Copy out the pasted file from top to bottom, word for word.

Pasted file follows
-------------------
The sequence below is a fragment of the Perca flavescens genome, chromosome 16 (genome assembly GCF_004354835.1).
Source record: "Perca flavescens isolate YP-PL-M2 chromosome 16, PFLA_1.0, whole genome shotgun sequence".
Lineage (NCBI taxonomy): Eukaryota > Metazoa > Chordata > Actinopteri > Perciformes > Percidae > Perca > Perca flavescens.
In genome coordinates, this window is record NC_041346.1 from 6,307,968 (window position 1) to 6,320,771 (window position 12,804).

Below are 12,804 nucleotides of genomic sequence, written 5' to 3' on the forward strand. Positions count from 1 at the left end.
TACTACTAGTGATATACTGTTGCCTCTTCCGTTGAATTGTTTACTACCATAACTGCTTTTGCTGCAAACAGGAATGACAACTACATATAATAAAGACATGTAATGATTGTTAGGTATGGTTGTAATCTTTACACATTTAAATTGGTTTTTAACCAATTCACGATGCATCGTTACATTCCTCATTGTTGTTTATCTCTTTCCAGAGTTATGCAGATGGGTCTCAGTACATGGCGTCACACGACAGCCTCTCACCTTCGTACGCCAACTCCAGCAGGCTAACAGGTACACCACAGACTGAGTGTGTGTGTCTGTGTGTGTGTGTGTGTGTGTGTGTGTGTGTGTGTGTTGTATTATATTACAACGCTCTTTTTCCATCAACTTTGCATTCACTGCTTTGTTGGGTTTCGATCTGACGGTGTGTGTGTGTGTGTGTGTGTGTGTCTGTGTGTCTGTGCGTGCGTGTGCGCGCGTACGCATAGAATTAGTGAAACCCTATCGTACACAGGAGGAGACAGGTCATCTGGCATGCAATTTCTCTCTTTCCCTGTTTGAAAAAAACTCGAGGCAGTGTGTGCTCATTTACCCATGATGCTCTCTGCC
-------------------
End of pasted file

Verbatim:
The sequence below is a fragment of the Perca flavescens genome, chromosome 16 (genome assembly GCF_004354835.1).
Source record: "Perca flavescens isolate YP-PL-M2 chromosome 16, PFLA_1.0, whole genome shotgun sequence".
Lineage (NCBI taxonomy): Eukaryota > Metazoa > Chordata > Actinopteri > Perciformes > Percidae > Perca > Perca flavescens.
In genome coordinates, this window is record NC_041346.1 from 6,307,968 (window position 1) to 6,320,771 (window position 12,804).

Below are 12,804 nucleotides of genomic sequence, written 5' to 3' on the forward strand. Positions count from 1 at the left end.
TACTACTAGTGATATACTGTTGCCTCTTCCGTTGAATTGTTTACTACCATAACTGCTTTTGCTGCAAACAGGAATGACAACTACATATAATAAAGACATGTAATGATTGTTAGGTATGGTTGTAATCTTTACACATTTAAATTGGTTTTTAACCAATTCACGATGCATCGTTACATTCCTCATTGTTGTTTATCTCTTTCCAGAGTTATGCAGATGGGTCTCAGTACATGGCGTCACACGACAGCCTCTCACCTTCGTACGCCAACTCCAGCAGGCTAACAGGTACACCACAGACTGAGTGTGTGTGTCTGTGTGTGTGTGTGTGTGTGTGTGTGTGTGTGTGTGTTGTATTATATTACAACGCTCTTTTTCCATCAACTTTGCATTCACTGCTTTGTTGGGTTTCGATCTGACGGTGTGTGTGTGTGTGTGTGTGTGTGTCTGTGTGTCTGTGCGTGCGTGTGCGCGCGTACGCATAGAATTAGTGAAACCCTATCGTACACAGGAGGAGACAGGTCATCTGGCATGCAATTTCTCTCTTTCCCTGTTTGAAAAAAACTCGAGGCAGTGTGTGCTCATTTACCCATGATGCTCTCTGCC